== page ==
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Chaucer's Phislyas: A Problem in Paleography and Linguistics
Philip D. Ortego
The Chaucer Review
Vol. 9, No. 2 (Fall, 1974), pp. 182-189
Published by: Penn State University Press
Stable URL: http://www.jstor.org/stable/25093301
Page Count: 8
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There are linguistic barriers between Chaucer and contemporary readers, for we depend on explanatory notes to understand Chaucer's lexicon. Uncertain glosses for words like "phislyas" (Epilogue to the Man of Law's Tale) create lexical ambiguities which make it hard to determine the precise reading of Chaucer's text. Though variously glossed, the safest is that it is of uncertain origin. Most explanations must be rejected for one which aligns the proper images Chaucer may have had in mind. Suggested origins of the word face the problem of fitting the proffered meaning into the context of the utterance without violently wrenching the syntax of the lines. In terms of the conspectus represented in the Tales, the Shipman must be referring to "physics" or Medicine. Such a reference completes the contextual configuration of the lines. Unfortunately we don't know 14th century English well enough to solve linguistic riddles of this sort, for at heart the enigma may be a voco-paleographic one. Phonetic renditions plus scribal corruptions create insuperable problems. But a closer working relationship between paleography and linguistics may help us to better comprehend Middle English.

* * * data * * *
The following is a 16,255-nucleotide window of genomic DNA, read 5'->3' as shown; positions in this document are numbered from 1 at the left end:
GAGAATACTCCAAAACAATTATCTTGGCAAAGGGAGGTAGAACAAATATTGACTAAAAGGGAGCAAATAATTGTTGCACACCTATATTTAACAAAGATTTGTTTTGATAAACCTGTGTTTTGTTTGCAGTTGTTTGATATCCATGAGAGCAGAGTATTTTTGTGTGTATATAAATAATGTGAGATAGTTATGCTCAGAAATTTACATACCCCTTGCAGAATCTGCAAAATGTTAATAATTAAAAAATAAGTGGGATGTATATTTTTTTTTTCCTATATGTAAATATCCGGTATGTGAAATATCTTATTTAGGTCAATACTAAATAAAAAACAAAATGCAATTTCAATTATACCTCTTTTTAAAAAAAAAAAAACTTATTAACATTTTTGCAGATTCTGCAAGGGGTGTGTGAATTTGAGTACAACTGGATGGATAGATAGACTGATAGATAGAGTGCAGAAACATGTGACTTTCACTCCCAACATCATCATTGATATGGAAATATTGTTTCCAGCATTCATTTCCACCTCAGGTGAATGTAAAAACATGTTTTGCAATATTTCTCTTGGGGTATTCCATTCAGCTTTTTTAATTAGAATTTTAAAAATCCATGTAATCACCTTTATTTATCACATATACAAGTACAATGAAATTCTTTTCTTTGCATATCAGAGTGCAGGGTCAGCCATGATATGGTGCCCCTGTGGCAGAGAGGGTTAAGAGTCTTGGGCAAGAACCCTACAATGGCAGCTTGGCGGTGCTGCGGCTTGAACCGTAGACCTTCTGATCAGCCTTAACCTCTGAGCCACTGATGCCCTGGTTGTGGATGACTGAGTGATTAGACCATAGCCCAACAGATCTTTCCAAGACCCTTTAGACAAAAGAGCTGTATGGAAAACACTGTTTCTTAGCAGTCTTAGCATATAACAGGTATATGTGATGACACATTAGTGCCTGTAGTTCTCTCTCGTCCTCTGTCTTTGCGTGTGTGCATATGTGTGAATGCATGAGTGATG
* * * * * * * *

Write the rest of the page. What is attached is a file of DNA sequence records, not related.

The Chaucer Review © 1974 Penn State University Press